Let $\v P \in \mathbb{R}^{2n}$ the costate of the system. $\v P = (\v p_1, \v p_2)$.

Then we can write up the control Hamiltonian of the system:

$$H = \v V \cdot \v P + r$$


$$H = \v v \cdot \v p_1 + \v a \cdot \v p_2 - 1$$

The optimal control maximizes the $H$. We control the $\v a$. To maximize $H$, we must maximize the $\v a \cdot \v p_2$ term. When the vector lengths are fixed the dot product is maximal if the two vector points to the same direction. We also control the length. So it should be as long as possible. So it should be $a_{max}$ all the time.

This way $\v a = a_{max}\frac{\v p_2}{|\v p_2|}$

From the Hamiltonian mechanics, the rate of change of the co-state is given by the formula:

$$\frac{d\v P}{dt} = - \nabla_{\v X} H$$

So it's the vector formed by the partial derivatives of $H$ with respect to the elements of the $\v X$.

In our particular case:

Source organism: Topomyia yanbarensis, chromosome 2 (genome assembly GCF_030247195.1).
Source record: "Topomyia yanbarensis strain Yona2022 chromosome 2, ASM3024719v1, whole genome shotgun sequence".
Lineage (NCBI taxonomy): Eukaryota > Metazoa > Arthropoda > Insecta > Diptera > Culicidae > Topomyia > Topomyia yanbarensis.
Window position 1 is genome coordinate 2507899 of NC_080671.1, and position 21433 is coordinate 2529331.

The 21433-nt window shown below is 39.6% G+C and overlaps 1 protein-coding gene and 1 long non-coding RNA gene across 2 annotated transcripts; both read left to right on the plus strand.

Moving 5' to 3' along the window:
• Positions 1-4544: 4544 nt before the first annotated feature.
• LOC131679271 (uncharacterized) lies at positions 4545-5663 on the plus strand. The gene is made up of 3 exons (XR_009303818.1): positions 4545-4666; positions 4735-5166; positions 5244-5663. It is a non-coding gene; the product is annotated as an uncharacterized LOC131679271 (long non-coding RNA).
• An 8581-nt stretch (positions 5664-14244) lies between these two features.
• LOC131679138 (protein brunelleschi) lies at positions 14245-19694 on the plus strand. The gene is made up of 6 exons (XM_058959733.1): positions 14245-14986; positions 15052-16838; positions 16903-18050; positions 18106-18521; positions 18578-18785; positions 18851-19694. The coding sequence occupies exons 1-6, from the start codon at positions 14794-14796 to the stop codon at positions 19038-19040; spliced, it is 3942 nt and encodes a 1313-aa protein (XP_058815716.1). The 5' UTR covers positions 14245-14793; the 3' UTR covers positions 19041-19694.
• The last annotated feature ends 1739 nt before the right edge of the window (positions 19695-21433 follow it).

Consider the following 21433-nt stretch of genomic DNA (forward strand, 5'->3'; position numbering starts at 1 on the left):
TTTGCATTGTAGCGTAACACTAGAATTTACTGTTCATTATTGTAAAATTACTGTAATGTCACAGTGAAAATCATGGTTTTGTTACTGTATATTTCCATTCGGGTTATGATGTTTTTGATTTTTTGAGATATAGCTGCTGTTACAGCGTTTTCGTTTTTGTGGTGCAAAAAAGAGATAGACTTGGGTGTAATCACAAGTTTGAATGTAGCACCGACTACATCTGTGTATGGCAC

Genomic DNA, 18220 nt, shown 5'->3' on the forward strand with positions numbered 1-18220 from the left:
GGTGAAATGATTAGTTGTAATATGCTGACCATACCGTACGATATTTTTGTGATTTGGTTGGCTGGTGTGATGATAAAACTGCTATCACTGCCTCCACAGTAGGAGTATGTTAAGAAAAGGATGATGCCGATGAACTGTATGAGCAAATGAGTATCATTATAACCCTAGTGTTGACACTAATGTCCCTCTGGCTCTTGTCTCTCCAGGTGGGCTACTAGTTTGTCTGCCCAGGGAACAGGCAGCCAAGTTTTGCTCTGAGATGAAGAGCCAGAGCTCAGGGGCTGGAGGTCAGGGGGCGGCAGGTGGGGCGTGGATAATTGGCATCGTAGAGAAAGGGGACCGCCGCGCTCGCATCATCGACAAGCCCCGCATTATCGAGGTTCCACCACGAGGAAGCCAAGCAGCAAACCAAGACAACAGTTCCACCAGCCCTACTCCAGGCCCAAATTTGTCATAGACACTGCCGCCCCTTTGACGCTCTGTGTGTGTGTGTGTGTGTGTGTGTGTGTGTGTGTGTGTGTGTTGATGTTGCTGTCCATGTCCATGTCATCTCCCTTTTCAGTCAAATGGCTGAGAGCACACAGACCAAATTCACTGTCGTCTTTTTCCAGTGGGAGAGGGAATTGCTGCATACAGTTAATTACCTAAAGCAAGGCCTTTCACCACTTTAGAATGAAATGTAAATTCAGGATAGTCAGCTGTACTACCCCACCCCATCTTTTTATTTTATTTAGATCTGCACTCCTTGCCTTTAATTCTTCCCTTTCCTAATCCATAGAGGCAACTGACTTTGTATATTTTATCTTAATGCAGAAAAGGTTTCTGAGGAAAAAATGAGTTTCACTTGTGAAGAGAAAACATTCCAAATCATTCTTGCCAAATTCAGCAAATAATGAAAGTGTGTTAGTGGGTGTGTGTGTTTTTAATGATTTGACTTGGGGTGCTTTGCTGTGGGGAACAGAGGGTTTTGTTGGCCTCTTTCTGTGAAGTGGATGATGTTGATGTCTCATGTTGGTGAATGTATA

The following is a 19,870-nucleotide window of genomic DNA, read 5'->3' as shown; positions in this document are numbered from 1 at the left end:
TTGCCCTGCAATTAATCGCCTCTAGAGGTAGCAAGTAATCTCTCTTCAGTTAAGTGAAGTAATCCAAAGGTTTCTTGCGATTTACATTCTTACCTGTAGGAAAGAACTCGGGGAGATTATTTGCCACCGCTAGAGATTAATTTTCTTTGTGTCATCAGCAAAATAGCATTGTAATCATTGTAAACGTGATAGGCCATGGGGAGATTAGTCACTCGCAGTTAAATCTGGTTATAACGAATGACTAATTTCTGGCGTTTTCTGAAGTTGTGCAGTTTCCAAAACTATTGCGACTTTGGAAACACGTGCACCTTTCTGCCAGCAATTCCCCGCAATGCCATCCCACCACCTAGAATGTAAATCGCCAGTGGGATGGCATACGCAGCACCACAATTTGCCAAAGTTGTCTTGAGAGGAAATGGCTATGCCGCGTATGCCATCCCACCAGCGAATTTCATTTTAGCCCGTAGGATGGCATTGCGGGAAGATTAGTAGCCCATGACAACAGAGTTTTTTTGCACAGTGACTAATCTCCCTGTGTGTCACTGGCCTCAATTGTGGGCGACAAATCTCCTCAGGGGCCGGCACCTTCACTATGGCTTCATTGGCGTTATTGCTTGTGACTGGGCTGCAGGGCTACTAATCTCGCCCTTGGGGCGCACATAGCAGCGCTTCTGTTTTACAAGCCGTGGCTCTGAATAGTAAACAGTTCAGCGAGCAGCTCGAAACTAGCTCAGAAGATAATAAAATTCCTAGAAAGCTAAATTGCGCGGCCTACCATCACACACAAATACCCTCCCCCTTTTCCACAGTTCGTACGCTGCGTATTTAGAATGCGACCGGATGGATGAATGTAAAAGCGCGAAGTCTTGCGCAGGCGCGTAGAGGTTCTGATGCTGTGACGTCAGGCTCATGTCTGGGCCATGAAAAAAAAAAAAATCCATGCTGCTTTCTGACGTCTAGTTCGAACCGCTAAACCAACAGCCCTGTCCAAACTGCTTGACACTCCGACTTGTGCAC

$$\frac{d\v P}{dt} = (0, -\v p_1)$$

This yields a fairly simple general solution for $\v P$:

$$\v P(t) = (\v q, \v p - \v qt)$$

Where $\v p, \v q \in \mathbb{R}^n$ are the initial control parameters.

This way the acceleration we control given by:

$$\v a = a_{max}\frac{\v p - \v qt}{|\v p - \v qt|}$$

This won't be a bang-bang control in general.

While $\v a$ can be integrated twice with respect to time in closed form. The result is quite messy. $\v p$ and $\v q$ are inside square roots and $\mathrm{arsinh}$ functions. Using the initial and terminal conditions we can write up 4 vector equations, plus one where we lock the length of $\v q$ to 1 (as both $\v p$ and $\v q$ can be scaled up with and arbitrary constant without changing anything). Although and there are enough equations to determine all the variables I don't believe a closed form formula exists for it. So the only solution is a numeric iterative solution. Not something I would do in real time 25 times a second for thousands of vehicles in the simulation...